So suppose we take the blog engine as an example. We'd design our dal as follows:

1. Entities and interfaces first


Entities:
public class BlogPost
{
 public int PostID { get; set; }
 public string PostTitle { get; set; }
 public string PostBody { get; set; }
 public List<Comment> Comments { get; set; }
 public DateTime PostedOn { get; set; }
 public User BlogUser { get; set; }
}

public class Comment
{
 public int CommentID { get; set; }
 public strimg CommentText { get; set; }
 public DateTime CommentedOn { get; set; }
}

public class User
{
 public int UserID { get; set; }
 public string UserFullName { get; set; }
 public string UserNickname { get; set; }
}

Interface:
public interface IBlogEngine
{
 void InsertPost(BlogPost newPost);
 void AddComment(Comment newComment);
 List<BlogPost> GetPosts();
 BlogPost GetPostById(int PostID);
}

2. Concrete implementation

public class BlogEngineMsSql: IBlogEngine
{
 public void InsertPost(BlogPost newPost)
 {
  int newPostId;
  //SQL server data access code...
  
  //new post id is retrieved from db somehow...
  newPost.PostID = newPostId;
 }
 
 //other implementstions follow
}

3. Test code

public class UnitTest1
{
 [TestMethod]
 public void TestBlogInsert()
 {
  BlogPost testPost = new BlogPost() { 
   PostTitle = "test",
   PostBody = "test",
   BlogUser = new User() { UserID = 123, UserNickname = "Mock", UserFullName = "Mock" }
  };
  
  IBlogEngine db = new BlogEngineMsSql();
  db.InsertPost(testPost);
  var id = testPost.PostID;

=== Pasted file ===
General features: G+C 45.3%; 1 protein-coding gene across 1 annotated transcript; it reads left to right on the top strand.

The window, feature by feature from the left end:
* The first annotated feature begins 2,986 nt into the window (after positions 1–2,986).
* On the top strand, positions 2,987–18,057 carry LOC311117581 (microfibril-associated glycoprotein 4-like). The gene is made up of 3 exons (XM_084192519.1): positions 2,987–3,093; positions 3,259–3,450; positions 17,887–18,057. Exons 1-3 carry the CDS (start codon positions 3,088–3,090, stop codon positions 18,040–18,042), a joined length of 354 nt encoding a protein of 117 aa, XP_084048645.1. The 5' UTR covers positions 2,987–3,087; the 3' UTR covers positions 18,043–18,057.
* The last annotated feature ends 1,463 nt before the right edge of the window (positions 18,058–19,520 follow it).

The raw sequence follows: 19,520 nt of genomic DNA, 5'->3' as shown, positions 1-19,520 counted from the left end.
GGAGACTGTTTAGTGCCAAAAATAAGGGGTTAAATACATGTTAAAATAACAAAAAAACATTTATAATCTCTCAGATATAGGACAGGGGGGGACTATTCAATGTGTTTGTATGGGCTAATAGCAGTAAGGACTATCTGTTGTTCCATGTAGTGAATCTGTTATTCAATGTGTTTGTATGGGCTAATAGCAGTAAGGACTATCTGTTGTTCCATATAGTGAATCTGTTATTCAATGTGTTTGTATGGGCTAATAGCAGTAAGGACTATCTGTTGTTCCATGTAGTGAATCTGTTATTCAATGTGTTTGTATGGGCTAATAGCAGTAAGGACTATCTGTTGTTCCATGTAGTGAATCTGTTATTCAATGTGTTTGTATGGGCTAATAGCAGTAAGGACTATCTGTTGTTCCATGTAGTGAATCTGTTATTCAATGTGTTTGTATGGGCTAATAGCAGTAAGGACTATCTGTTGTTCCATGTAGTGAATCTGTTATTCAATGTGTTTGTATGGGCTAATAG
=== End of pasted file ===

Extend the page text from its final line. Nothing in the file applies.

var post = db.GetPostById(id);
  Assert.AreEqual(testPost.Title, post.Title);
  Assert.AreEqual(testPost.Body, post.Body);
 }
}

So in this example, we've created a simple blog engine. Note the interface and its concrete implementation. (For now assume its Sql Server specific code). The use of an interface allows us to mask the underlying implementation. In other words, I can make my application code completely unaware of the db implementation like this:

IBlogEngine db = BlogEngineFactory.GetMsSqlInstance();

...or even better, if I used some DI pattern:

IBlogEngine db = BlogEngineFactory.GetEngineInstance();

This way my unit test code is independent of the underlying db implementation.

The repository pattern is simply the act of exposing or channelling your database access code via interfaces. The dual advantage of this is,

(a) you can write test code which is fairly independent of the underlying implementation, and
(b) enforces a modular approach.

If tomorrow we want to run the same tests against an oracle database, we just add the corresponding dal assembly in our project and run the tests. If we are using some dependency injection, we'd change our application configuration to reflect likewise.

This decoupled nature, allows us to write test code, and, the actual implementation code, in parallel. And in theory, no person should write both; he should write code for any one - either the implementation or the test code. But if you are stuck with yourself, then the only go is to write the tests first, then actual implementation. This should progress incrementally, method after method. You write a test for the method; write the implementation, test it; fix errors and re-test, else move to the next method, and repeat as necessary.